Towers Watson - London

Towers Watson London

Takeover fever has again gripped the City of London as advisory giants Willis and Towers Watson revealed plans for an $18 billion (£11.45 billion) merger.

The all-share tie-up is expected to lead to $100 million-$125 million in cost savings within three years, although it is not yet known how much of this will be reached through job cuts.

The two companies employ 39, 000 people across the globe with more than 6000 based in the UK, including 2000 at the Willis Building in Lime Street.

Talks between both parties are understood to have been going on for several months.

New York-listed Willis is the world’s third-largest insurance broker and operates in more than 100 countries across the world. Although it is headquartered in the UK, it is domiciled in Ireland for tax reasons.

In contrast, Towers Watson, which can trace its roots back to Manchester’s R Watson & Sons in 1878, provides pensions advisory and employee benefits advice to major global firms, including 80% of the US’s powerful Fortune 500.

“The rationale for the merger is powerful. At one stroke, the combination fast-tracks each company’s growth strategy and offers a truly compelling value proposition to our clients, ” Dominic Casserley, Willis’s British chief executive said.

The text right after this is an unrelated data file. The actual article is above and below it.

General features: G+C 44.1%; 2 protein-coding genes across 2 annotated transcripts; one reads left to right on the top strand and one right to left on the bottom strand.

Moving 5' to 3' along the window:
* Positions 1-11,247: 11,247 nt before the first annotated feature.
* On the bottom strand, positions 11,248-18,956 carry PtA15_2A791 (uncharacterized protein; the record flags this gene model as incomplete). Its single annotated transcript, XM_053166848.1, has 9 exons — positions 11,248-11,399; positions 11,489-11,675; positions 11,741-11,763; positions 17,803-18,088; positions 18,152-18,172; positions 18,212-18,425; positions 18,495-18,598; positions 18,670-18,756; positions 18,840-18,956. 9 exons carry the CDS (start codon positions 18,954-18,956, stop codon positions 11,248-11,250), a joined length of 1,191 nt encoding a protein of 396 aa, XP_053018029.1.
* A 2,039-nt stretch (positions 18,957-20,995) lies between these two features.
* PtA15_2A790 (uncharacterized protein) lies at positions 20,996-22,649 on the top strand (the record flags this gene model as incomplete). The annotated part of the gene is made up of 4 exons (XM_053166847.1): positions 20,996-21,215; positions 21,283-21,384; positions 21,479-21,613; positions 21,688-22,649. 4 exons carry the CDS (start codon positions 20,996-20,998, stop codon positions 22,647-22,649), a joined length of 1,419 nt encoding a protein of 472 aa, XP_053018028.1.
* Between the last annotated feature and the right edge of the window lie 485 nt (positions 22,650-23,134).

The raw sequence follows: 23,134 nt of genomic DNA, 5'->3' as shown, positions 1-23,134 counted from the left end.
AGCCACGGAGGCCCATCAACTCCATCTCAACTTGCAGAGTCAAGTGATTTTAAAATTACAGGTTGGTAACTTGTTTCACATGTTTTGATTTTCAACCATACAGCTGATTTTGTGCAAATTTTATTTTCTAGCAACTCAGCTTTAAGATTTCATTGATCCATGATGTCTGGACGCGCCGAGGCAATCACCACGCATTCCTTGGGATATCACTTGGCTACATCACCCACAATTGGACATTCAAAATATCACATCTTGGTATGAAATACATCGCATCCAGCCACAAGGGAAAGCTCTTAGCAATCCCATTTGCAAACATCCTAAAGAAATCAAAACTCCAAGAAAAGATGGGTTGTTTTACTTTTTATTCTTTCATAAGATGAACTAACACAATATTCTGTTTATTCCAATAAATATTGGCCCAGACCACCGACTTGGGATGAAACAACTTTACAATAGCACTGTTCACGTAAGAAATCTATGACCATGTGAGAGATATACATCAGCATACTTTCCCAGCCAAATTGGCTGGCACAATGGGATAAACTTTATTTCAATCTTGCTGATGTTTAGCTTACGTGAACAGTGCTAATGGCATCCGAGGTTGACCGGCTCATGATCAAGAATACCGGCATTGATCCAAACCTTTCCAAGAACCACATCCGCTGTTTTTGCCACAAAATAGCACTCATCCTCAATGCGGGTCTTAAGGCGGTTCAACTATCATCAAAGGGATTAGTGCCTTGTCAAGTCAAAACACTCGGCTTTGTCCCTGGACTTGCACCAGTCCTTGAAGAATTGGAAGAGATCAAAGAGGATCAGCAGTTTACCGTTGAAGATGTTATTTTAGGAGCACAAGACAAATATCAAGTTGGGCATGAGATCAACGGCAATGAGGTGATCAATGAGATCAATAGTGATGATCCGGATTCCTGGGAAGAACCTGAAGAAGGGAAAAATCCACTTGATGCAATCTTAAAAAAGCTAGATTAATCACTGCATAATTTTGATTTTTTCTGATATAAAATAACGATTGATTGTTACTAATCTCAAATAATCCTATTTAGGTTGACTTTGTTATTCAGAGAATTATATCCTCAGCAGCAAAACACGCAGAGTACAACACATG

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Dominic Casserley (Picture: Graham Barclay, Bloomberg News)

“We will advise over 80% of the world’s top-1000 companies, as well as having a significant presence with mid-market and smaller employers around the world.”

The combined company will be called Willis Towers Watson and see Willis shareholders own 50.1% of the enlarged group.

John Haley, chief executive of Towers Watson, will keep his job while Casserley will be his deputy.

Haley said: “This is a tremendous combination of two highly compatible companies with complementary strategic priorities, product and service offerings, and geographies that we expect to deliver significant value for both sets of shareholders.

“We expect to realise substantial efficiencies by bringing our two organisations together, and have a well-defined integration road map to capitalise on identified savings, ensure the strongest combination of talent and practices, and realise the full benefits of the merger for all of our stakeholders.”

Source: www.standard.co.uk
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